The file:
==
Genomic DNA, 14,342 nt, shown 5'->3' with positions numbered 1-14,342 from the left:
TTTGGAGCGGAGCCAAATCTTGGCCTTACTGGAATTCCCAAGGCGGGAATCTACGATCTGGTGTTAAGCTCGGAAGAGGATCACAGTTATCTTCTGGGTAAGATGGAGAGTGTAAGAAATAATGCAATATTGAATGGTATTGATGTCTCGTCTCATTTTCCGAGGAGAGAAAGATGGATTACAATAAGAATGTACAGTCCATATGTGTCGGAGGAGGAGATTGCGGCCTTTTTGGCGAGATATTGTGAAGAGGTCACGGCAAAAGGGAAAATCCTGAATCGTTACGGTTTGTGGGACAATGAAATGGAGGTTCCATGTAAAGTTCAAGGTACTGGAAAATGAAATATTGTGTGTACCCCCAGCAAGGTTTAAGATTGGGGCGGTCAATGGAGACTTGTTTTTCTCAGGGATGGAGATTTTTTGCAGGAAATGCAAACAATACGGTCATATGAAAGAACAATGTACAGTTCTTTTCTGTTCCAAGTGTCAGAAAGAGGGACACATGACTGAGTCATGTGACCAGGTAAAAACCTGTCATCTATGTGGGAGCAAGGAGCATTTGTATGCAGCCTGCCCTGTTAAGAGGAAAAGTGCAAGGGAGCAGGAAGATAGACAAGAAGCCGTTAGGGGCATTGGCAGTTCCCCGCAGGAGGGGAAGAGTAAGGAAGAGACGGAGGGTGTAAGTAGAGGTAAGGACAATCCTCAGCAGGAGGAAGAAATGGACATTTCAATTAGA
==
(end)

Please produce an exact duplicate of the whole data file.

Genomic DNA, 14,342 nt, shown 5'->3' with positions numbered 1-14,342 from the left:
TTTGGAGCGGAGCCAAATCTTGGCCTTACTGGAATTCCCAAGGCGGGAATCTACGATCTGGTGTTAAGCTCGGAAGAGGATCACAGTTATCTTCTGGGTAAGATGGAGAGTGTAAGAAATAATGCAATATTGAATGGTATTGATGTCTCGTCTCATTTTCCGAGGAGAGAAAGATGGATTACAATAAGAATGTACAGTCCATATGTGTCGGAGGAGGAGATTGCGGCCTTTTTGGCGAGATATTGTGAAGAGGTCACGGCAAAAGGGAAAATCCTGAATCGTTACGGTTTGTGGGACAATGAAATGGAGGTTCCATGTAAAGTTCAAGGTACTGGAAAATGAAATATTGTGTGTACCCCCAGCAAGGTTTAAGATTGGGGCGGTCAATGGAGACTTGTTTTTCTCAGGGATGGAGATTTTTTGCAGGAAATGCAAACAATACGGTCATATGAAAGAACAATGTACAGTTCTTTTCTGTTCCAAGTGTCAGAAAGAGGGACACATGACTGAGTCATGTGACCAGGTAAAAACCTGTCATCTATGTGGGAGCAAGGAGCATTTGTATGCAGCCTGCCCTGTTAAGAGGAAAAGTGCAAGGGAGCAGGAAGATAGACAAGAAGCCGTTAGGGGCATTGGCAGTTCCCCGCAGGAGGGGAAGAGTAAGGAAGAGACGGAGGGTGTAAGTAGAGGTAAGGACAATCCTCAGCAGGAGGAAGAAATGGACATTTCAATTAGA